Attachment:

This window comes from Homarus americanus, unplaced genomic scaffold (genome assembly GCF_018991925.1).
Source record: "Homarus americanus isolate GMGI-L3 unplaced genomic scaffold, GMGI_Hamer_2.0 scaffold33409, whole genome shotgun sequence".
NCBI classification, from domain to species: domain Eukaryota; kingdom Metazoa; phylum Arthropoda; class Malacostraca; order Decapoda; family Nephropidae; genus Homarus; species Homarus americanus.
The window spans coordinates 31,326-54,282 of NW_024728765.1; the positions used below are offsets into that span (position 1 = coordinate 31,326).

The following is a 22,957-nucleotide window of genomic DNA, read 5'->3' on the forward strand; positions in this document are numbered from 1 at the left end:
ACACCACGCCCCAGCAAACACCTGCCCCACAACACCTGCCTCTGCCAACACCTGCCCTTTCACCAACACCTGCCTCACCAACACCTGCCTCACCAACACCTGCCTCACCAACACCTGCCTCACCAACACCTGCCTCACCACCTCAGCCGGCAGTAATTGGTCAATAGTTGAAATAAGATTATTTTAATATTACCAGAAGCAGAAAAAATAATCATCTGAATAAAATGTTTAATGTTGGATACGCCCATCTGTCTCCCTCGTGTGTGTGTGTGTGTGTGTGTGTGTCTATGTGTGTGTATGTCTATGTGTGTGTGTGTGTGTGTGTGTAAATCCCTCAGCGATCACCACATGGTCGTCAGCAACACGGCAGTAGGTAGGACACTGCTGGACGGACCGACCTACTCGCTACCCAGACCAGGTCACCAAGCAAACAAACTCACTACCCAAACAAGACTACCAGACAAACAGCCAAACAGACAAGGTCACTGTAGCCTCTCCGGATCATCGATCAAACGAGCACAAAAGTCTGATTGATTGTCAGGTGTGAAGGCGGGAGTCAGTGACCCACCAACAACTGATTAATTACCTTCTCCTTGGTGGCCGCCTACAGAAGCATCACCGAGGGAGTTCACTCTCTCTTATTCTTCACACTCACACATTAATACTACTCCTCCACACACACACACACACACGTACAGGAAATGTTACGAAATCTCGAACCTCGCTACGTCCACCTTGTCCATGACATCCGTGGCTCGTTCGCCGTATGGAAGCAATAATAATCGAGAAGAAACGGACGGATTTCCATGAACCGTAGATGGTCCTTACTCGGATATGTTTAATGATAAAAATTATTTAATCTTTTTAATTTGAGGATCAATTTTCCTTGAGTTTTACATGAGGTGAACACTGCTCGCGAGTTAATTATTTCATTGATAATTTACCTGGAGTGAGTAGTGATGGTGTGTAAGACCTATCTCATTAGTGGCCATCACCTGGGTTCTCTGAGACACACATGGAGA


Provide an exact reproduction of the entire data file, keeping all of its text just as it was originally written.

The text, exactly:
This window comes from Homarus americanus, unplaced genomic scaffold (genome assembly GCF_018991925.1).
Source record: "Homarus americanus isolate GMGI-L3 unplaced genomic scaffold, GMGI_Hamer_2.0 scaffold33409, whole genome shotgun sequence".
NCBI classification, from domain to species: domain Eukaryota; kingdom Metazoa; phylum Arthropoda; class Malacostraca; order Decapoda; family Nephropidae; genus Homarus; species Homarus americanus.
The window spans coordinates 31,326-54,282 of NW_024728765.1; the positions used below are offsets into that span (position 1 = coordinate 31,326).

The following is a 22,957-nucleotide window of genomic DNA, read 5'->3' on the forward strand; positions in this document are numbered from 1 at the left end:
ACACCACGCCCCAGCAAACACCTGCCCCACAACACCTGCCTCTGCCAACACCTGCCCTTTCACCAACACCTGCCTCACCAACACCTGCCTCACCAACACCTGCCTCACCAACACCTGCCTCACCAACACCTGCCTCACCACCTCAGCCGGCAGTAATTGGTCAATAGTTGAAATAAGATTATTTTAATATTACCAGAAGCAGAAAAAATAATCATCTGAATAAAATGTTTAATGTTGGATACGCCCATCTGTCTCCCTCGTGTGTGTGTGTGTGTGTGTGTGTGTCTATGTGTGTGTATGTCTATGTGTGTGTGTGTGTGTGTGTGTAAATCCCTCAGCGATCACCACATGGTCGTCAGCAACACGGCAGTAGGTAGGACACTGCTGGACGGACCGACCTACTCGCTACCCAGACCAGGTCACCAAGCAAACAAACTCACTACCCAAACAAGACTACCAGACAAACAGCCAAACAGACAAGGTCACTGTAGCCTCTCCGGATCATCGATCAAACGAGCACAAAAGTCTGATTGATTGTCAGGTGTGAAGGCGGGAGTCAGTGACCCACCAACAACTGATTAATTACCTTCTCCTTGGTGGCCGCCTACAGAAGCATCACCGAGGGAGTTCACTCTCTCTTATTCTTCACACTCACACATTAATACTACTCCTCCACACACACACACACACACGTACAGGAAATGTTACGAAATCTCGAACCTCGCTACGTCCACCTTGTCCATGACATCCGTGGCTCGTTCGCCGTATGGAAGCAATAATAATCGAGAAGAAACGGACGGATTTCCATGAACCGTAGATGGTCCTTACTCGGATATGTTTAATGATAAAAATTATTTAATCTTTTTAATTTGAGGATCAATTTTCCTTGAGTTTTACATGAGGTGAACACTGCTCGCGAGTTAATTATTTCATTGATAATTTACCTGGAGTGAGTAGTGATGGTGTGTAAGACCTATCTCATTAGTGGCCATCACCTGGGTTCTCTGAGACACACATGGAGA